AMA policy aims to ensure doctors have a role as AI gains traction

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The American Medical Association wants to ensure that physicians are properly trained and educated to leverage the emerging field of augmented intelligence in healthcare.

At its annual meeting last week in Chicago, the AMA adopted policies meant to integrate AI into medical education so that doctors are better aware of how the technology works and can assess its suitability for patient care.

Specifically, the AMA is looking to encourage the development of AI education modules for physicians and physicians-in-training, while making sure that input from doctors helps to shape these educational materials.

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The AMA wants to promote a range of efforts to help physicians work effectively with AI systems. It wants:

  • Accrediting and licensing bodies to study how augmented intelligence should be most appropriately addressed in accrediting and licensing standards.
  • Medical specialty societies and boards to consider production of specialty-specific educational modules related to AI.
  • Researchers to study the effectiveness of AI instruction in medical education on learning and clinical outcomes.
  • Institutions and programs to be deliberative in the determination of when AI-assisted technologies should be taught, including consideration of established evidence-based treatments, and including consideration regarding what other curricula may need to be eliminated to accommodate new training modules.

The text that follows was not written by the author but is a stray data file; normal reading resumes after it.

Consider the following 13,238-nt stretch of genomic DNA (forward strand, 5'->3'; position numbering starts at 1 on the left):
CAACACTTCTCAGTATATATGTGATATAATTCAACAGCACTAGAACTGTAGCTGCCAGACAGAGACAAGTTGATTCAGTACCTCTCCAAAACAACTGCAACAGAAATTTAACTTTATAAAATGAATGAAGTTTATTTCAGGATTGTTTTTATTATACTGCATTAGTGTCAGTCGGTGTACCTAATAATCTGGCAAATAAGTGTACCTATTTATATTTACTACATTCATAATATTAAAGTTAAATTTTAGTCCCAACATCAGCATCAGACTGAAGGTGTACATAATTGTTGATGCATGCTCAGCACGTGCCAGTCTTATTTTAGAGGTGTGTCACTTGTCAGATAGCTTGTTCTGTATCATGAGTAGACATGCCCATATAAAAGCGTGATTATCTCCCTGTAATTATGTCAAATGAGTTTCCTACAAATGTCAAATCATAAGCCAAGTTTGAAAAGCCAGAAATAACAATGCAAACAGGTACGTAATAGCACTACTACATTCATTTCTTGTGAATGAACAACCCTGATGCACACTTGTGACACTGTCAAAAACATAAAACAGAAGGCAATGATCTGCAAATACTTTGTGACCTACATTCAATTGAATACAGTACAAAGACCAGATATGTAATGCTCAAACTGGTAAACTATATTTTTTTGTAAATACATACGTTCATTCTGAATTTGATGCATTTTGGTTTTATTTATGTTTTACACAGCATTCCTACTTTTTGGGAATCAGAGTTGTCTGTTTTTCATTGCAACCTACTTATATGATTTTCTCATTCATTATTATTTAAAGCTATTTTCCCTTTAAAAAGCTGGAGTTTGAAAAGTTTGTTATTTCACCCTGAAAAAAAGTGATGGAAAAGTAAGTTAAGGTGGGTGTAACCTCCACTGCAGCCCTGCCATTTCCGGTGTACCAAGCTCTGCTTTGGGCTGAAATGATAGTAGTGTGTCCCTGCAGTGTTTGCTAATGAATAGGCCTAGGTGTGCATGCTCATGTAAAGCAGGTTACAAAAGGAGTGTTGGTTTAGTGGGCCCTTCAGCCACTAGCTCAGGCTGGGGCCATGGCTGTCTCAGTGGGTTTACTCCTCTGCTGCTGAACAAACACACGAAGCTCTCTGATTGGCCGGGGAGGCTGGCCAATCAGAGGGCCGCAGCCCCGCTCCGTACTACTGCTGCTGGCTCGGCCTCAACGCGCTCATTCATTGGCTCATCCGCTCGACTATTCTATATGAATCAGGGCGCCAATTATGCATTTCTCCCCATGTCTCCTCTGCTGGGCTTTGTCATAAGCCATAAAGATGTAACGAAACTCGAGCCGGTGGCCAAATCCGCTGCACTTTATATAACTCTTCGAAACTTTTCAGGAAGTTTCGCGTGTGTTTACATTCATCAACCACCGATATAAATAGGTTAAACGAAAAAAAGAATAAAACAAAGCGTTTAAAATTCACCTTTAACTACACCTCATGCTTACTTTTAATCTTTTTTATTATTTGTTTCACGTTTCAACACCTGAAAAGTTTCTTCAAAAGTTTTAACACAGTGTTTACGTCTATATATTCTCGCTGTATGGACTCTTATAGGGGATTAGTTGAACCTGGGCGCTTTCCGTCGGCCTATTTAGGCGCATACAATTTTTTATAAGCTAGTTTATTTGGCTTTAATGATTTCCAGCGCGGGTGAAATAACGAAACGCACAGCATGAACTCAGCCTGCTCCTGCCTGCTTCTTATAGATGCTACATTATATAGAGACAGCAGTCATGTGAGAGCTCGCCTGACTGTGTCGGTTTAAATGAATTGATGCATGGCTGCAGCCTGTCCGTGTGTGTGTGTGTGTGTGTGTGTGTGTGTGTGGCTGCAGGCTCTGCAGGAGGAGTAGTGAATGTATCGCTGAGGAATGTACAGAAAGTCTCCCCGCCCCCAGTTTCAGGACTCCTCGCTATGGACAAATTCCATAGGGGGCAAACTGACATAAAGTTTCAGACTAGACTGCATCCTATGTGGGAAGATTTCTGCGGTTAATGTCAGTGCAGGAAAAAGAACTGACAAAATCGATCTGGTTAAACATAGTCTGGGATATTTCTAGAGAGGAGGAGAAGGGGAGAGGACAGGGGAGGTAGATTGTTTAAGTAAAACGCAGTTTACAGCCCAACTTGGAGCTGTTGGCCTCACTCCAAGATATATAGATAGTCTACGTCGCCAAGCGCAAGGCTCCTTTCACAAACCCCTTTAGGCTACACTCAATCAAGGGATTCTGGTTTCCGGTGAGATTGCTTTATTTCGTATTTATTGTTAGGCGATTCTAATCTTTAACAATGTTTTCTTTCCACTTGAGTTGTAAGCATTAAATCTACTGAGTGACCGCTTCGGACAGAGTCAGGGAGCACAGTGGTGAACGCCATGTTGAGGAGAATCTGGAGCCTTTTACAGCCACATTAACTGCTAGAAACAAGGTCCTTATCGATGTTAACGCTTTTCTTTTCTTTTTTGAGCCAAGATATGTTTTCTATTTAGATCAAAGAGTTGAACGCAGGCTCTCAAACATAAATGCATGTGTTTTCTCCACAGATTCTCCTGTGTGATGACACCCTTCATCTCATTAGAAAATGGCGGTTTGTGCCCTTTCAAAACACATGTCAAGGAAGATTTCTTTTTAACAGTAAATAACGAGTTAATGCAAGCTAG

• Stakeholders to provide educational materials to help learners guard against inadvertent dissemination of bias that may be inherent in AI systems.
  • Researchers to study how differences in institutional access to AI may impact disparities in education for students at schools with fewer resources and less access to AI technologies.
  • Teaching institutions to provide enhanced training across the continuum of medical education regarding the assessment, understanding and application of data in the care of patients.
  • Researchers to study how disparities in AI educational resources may impact healthcare disparities for patients in communities with fewer resources and less access to AI technologies.
  • Institutional leaders and academic deans to proactively accelerate the inclusion of non-clinicians, such as data scientists and engineers, onto their faculty rosters to assist learners in their understanding and use of AI.
  • Industry organizations to promote close collaboration with and oversight by practicing physicians in the development of AI applications.

“To realize the benefits for patient care, physicians must have the skills to work comfortably with augmented intelligence in healthcare,” said AMA Board Member S. Bobby Mukkamala, MD, in a written statement. “Just as working effectively with electronic health records is now part of training for medical students and residents, educating physicians to work effectively with AI systems, or more narrowly, the AI algorithms that can inform clinical care decisions, will be critical to the future of AI in healthcare.”

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